Second, the final item on the list – “an evaluation of the consequences of deviations including those affecting the safety and health of employees that could occur if operating beyond the established process limits.” I find this language problematic because the proposed rules do not define what this means. Therefore, it has the makings of being a snare for the unwary.
By way of example – Fictional Enterprises (FicEnt), is getting into the fireworks business. They want to be compliant with all regulations and prepare a detailed evaluation hundreds of pages long. However, FicEnt fails to evaluate what would happen if an employee mixed “Chemical X” with “Cleaner B” and wouldn’t you know the new guy mixed the two. FicEnt would now be liable for violating this evaluation provision because they failed to foresee this very unlikely possibility.
This greatly increases the potential cost of enacting these regulations. Furthermore, it increases the likelihood that your business may be found out of compliance despite doing everything in your power to comply.
This section also has the possibility of infringing on Trade Secrets issues but that’s a matter for another time.
Process Equipment – This section will vary in its applicability depending on how a particular business operates. However, the long and short is that if you use equipment in your business processes you need to document that equipment including diagrams of any piping and or instrumentation systems throughout your facility and process. OSHA is even kind enough to make RAGAGEP the measure of being in compliance with this section.
RAGAGE-WHAT? – If you don’t know what RAGAGEP is, well don’t worry OSHA is vague on that subject too. The acronym stands for, Recognized and Generally Accepted Good Engineering Practices. OSHA has a memo on RAGAGEP which they encourage employers to review but then note that there are numerous sources of RAGAGEP which may be used. This is problematic to say the least.
While the proposed rules list a few sources of RAGAGEP it acknowledges that the list is far from complete. This is a problem because saying “just use the accepted standards” is the same as “good luck guessing which standard we will apply.”
Another example – Fictional Enterprises uses NFPA 70 National Electrical Code to determine what specs their electrical equipment should be at. An accident occurs and OSHA decides that NFPA 77, Recommended Practice on Static Electricity is the more appropriate standard and subsequently fines FicEnt.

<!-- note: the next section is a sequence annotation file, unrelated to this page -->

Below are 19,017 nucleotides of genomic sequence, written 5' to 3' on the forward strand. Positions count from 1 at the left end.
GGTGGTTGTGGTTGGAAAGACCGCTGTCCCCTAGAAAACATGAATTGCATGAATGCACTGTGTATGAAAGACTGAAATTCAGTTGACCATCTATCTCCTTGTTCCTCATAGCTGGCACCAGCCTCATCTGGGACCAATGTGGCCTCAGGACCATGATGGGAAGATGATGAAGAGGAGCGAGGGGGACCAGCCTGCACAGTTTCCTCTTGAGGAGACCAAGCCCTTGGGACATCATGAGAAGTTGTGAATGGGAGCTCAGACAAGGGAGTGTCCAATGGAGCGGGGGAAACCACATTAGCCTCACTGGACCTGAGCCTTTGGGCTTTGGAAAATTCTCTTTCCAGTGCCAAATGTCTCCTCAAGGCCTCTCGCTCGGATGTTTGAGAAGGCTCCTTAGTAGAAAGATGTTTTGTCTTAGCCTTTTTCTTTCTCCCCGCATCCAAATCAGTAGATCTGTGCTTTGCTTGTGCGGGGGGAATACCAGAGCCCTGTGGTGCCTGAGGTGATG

Nothing in the proposed rules guides employers on how they choose which RAGAGEP to apply. Neither does it provide guidance on which varieties of RAGAGEP supersede any other. Regulations are numerous and burdensome enough without regulators saying “Comply with this regulation oh and by the way the definition of comply is now up to an unlisted and potentially innumerable list of other regulations.”
OSHA’s failure to be clear and concise does not promote worker safety! Rather, it puts employers in the unenviable position of having to spend time guessing rather than being able to implement effective solutions to Process Safety Management.
If you made it this far I applaud your commitment to understanding OSHA regulations! If your business would like to submit an official comment to these proposed rules be advised the deadline is September the 23rd, and industry comments really can make a difference! We here at Prince Law Offices are more than happy to assist you in this process. Just call 818-313-0416.
Tune in next week for the exciting sequel! Part 2 – “PHAs, SOPs, and Mechanical Integrity Plans, OH MY!”
Jonathan Moore served as Manager of Corrective Actions and Director of Corporate Compliance for an Aerospace Manufacturing Company. He now serves as Prince Law Offices in-house OSHA Consultant while attending law school at the Pennsylvania State University School of Law.